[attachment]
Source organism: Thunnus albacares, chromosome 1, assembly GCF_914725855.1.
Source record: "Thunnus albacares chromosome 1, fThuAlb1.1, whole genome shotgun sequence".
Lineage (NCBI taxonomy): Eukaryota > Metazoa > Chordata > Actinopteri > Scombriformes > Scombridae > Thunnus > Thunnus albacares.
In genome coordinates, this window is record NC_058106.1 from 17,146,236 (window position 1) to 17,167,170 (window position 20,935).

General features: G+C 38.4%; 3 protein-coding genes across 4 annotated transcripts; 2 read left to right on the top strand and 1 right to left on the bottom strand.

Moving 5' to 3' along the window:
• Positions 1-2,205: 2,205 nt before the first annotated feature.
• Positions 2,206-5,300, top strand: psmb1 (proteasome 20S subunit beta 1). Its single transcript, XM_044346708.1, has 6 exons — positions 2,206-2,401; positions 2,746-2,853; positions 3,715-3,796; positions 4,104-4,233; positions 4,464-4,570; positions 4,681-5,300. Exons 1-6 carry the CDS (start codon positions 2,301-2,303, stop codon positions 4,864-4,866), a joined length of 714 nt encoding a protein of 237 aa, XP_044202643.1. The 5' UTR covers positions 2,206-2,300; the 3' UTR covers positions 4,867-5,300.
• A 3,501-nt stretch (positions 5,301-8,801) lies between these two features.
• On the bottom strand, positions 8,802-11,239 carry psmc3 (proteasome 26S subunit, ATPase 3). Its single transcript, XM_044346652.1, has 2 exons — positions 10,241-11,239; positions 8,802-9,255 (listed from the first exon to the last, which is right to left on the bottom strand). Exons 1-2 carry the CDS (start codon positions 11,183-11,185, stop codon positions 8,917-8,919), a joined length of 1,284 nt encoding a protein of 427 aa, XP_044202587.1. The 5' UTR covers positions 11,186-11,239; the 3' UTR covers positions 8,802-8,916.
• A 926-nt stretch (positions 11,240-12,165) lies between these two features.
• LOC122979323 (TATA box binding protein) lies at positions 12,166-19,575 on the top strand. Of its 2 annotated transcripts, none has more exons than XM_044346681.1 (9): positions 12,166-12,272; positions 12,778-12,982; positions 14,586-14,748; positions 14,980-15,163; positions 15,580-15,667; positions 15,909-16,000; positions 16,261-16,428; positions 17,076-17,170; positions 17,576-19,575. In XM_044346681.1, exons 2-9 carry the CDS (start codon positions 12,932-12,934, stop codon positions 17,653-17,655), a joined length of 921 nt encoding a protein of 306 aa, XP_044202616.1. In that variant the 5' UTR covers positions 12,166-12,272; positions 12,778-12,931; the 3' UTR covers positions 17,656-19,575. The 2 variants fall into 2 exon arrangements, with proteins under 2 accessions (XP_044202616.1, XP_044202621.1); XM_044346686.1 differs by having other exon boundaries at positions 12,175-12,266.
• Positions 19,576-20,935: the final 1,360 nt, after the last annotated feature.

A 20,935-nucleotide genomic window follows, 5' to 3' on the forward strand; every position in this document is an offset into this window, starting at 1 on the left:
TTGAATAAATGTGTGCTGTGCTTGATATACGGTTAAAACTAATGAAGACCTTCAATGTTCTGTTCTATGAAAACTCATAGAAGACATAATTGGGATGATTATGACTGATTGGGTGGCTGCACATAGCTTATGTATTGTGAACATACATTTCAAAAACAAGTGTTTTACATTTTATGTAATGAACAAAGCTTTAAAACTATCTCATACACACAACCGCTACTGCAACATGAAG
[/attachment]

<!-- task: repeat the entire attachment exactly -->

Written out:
Source organism: Thunnus albacares, chromosome 1, assembly GCF_914725855.1.
Source record: "Thunnus albacares chromosome 1, fThuAlb1.1, whole genome shotgun sequence".
Lineage (NCBI taxonomy): Eukaryota > Metazoa > Chordata > Actinopteri > Scombriformes > Scombridae > Thunnus > Thunnus albacares.
In genome coordinates, this window is record NC_058106.1 from 17,146,236 (window position 1) to 17,167,170 (window position 20,935).

General features: G+C 38.4%; 3 protein-coding genes across 4 annotated transcripts; 2 read left to right on the top strand and 1 right to left on the bottom strand.

Moving 5' to 3' along the window:
• Positions 1-2,205: 2,205 nt before the first annotated feature.
• Positions 2,206-5,300, top strand: psmb1 (proteasome 20S subunit beta 1). Its single transcript, XM_044346708.1, has 6 exons — positions 2,206-2,401; positions 2,746-2,853; positions 3,715-3,796; positions 4,104-4,233; positions 4,464-4,570; positions 4,681-5,300. Exons 1-6 carry the CDS (start codon positions 2,301-2,303, stop codon positions 4,864-4,866), a joined length of 714 nt encoding a protein of 237 aa, XP_044202643.1. The 5' UTR covers positions 2,206-2,300; the 3' UTR covers positions 4,867-5,300.
• A 3,501-nt stretch (positions 5,301-8,801) lies between these two features.
• On the bottom strand, positions 8,802-11,239 carry psmc3 (proteasome 26S subunit, ATPase 3). Its single transcript, XM_044346652.1, has 2 exons — positions 10,241-11,239; positions 8,802-9,255 (listed from the first exon to the last, which is right to left on the bottom strand). Exons 1-2 carry the CDS (start codon positions 11,183-11,185, stop codon positions 8,917-8,919), a joined length of 1,284 nt encoding a protein of 427 aa, XP_044202587.1. The 5' UTR covers positions 11,186-11,239; the 3' UTR covers positions 8,802-8,916.
• A 926-nt stretch (positions 11,240-12,165) lies between these two features.
• LOC122979323 (TATA box binding protein) lies at positions 12,166-19,575 on the top strand. Of its 2 annotated transcripts, none has more exons than XM_044346681.1 (9): positions 12,166-12,272; positions 12,778-12,982; positions 14,586-14,748; positions 14,980-15,163; positions 15,580-15,667; positions 15,909-16,000; positions 16,261-16,428; positions 17,076-17,170; positions 17,576-19,575. In XM_044346681.1, exons 2-9 carry the CDS (start codon positions 12,932-12,934, stop codon positions 17,653-17,655), a joined length of 921 nt encoding a protein of 306 aa, XP_044202616.1. In that variant the 5' UTR covers positions 12,166-12,272; positions 12,778-12,931; the 3' UTR covers positions 17,656-19,575. The 2 variants fall into 2 exon arrangements, with proteins under 2 accessions (XP_044202616.1, XP_044202621.1); XM_044346686.1 differs by having other exon boundaries at positions 12,175-12,266.
• Positions 19,576-20,935: the final 1,360 nt, after the last annotated feature.

A 20,935-nucleotide genomic window follows, 5' to 3' on the forward strand; every position in this document is an offset into this window, starting at 1 on the left:
TTGAATAAATGTGTGCTGTGCTTGATATACGGTTAAAACTAATGAAGACCTTCAATGTTCTGTTCTATGAAAACTCATAGAAGACATAATTGGGATGATTATGACTGATTGGGTGGCTGCACATAGCTTATGTATTGTGAACATACATTTCAAAAACAAGTGTTTTACATTTTATGTAATGAACAAAGCTTTAAAACTATCTCATACACACAACCGCTACTGCAACATGAAG